The global war on terrorism is hitting a drawdown milestone on Jan. 15, when U.S. troop levels hit 2,500 each in Iraq and Afghanistan, after nearly two decades of war in both countries.
Though it did not set another milestone for Iraq, the Trump administration has said it hopes to have all troops out of Afghanistan by May. That will ultimately be up to President-elect Joe Biden, who on the 2020 campaign trail pledged to “end the forever wars in Afghanistan and the Middle East.”
“With the blessings of providence in the coming year, we will finish this generational war and bring our men and women home,” Acting Defense Secretary Chris Miller said during a Nov. 17 announcement. “We will protect our children from the heavy burden and toll of perpetual war. And we will honor the sacrifices made in service to peace and stability in Afghanistan, Iraq and around the world and celebrate all those who helped us secure freedom over oppression.”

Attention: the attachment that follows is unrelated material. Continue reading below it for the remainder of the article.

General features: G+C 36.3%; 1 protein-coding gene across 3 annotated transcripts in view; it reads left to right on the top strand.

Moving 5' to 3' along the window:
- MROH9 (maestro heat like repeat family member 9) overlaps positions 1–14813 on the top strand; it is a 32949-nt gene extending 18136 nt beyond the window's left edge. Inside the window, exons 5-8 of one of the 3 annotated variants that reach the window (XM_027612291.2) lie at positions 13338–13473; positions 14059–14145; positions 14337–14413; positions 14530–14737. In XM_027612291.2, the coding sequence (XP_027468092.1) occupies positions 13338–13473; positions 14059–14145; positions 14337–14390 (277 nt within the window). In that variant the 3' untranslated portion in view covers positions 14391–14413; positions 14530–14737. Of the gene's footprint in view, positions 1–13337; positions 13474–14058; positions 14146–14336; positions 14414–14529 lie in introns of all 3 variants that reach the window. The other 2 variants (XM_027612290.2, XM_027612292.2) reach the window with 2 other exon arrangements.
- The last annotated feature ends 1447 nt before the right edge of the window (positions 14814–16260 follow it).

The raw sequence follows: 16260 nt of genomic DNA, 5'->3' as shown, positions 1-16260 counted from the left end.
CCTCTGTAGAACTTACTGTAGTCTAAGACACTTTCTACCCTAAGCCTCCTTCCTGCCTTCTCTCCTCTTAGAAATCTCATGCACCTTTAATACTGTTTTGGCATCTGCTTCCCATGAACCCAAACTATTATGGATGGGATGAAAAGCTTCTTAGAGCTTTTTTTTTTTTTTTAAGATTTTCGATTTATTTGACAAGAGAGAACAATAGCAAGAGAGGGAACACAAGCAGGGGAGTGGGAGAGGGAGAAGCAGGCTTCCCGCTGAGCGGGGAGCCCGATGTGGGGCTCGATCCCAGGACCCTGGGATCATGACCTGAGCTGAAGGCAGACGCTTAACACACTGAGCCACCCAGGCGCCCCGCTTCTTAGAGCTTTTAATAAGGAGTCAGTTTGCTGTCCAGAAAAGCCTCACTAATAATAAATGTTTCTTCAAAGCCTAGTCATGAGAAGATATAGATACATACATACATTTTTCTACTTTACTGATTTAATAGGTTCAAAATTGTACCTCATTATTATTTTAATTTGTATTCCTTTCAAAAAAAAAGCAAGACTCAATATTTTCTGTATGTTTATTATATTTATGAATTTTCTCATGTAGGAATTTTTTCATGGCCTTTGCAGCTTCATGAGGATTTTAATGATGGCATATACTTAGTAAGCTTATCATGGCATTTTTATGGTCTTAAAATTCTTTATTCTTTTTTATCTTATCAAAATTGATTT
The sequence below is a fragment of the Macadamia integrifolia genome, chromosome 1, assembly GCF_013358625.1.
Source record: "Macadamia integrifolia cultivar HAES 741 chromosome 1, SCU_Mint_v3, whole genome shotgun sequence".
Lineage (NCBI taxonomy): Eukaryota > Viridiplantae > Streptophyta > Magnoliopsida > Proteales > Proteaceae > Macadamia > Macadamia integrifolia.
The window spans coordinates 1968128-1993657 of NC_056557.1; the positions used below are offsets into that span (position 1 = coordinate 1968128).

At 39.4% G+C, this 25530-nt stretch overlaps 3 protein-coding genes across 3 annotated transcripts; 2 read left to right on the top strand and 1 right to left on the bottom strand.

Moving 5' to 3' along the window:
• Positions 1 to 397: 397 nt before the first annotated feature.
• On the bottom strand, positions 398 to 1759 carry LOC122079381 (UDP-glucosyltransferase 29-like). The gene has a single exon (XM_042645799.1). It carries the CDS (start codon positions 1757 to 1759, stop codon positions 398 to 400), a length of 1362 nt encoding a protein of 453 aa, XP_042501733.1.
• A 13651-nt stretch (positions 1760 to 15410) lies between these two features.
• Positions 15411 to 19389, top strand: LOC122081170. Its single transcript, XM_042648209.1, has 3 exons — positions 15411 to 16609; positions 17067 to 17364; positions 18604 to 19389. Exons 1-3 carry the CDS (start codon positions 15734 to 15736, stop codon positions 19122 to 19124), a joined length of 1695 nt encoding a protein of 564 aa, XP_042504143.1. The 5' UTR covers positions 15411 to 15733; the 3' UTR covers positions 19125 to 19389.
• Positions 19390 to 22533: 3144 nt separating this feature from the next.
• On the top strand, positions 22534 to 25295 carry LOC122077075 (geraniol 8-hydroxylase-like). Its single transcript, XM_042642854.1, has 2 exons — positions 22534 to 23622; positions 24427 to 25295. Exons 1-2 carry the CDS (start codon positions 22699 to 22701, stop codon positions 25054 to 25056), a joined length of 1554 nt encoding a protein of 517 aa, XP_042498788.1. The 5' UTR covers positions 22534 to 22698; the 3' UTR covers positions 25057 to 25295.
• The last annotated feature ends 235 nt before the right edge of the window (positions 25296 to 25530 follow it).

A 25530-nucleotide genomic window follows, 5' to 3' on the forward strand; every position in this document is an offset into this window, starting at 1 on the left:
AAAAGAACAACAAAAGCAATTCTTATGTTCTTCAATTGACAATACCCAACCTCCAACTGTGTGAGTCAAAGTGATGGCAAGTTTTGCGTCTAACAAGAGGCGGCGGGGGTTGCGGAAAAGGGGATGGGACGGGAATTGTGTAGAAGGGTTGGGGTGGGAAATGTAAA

Miller, who replaced fired former Defense Secretary Mark Esper on Nov. 9, will oversee that draw down until he leaves office on Jan. 20. Pending Senate confirmation, he will be replaced by retired Army Gen. Lloyd Austin, who oversaw the 2011 withdrawal of combat troops from Iraq.
Though defense officials initially refused to comment on details of the drawdown, lawmakers have since shared that the plan is to reduce the train-advise-assist mission of local forces and focus on counterterrorism operations, notably against Islamic State affiliates in both Iraq and Afghanistan.
Meghann Myers is the Pentagon bureau chief at Military Times. She covers operations, policy, personnel, leadership and other issues affecting service members.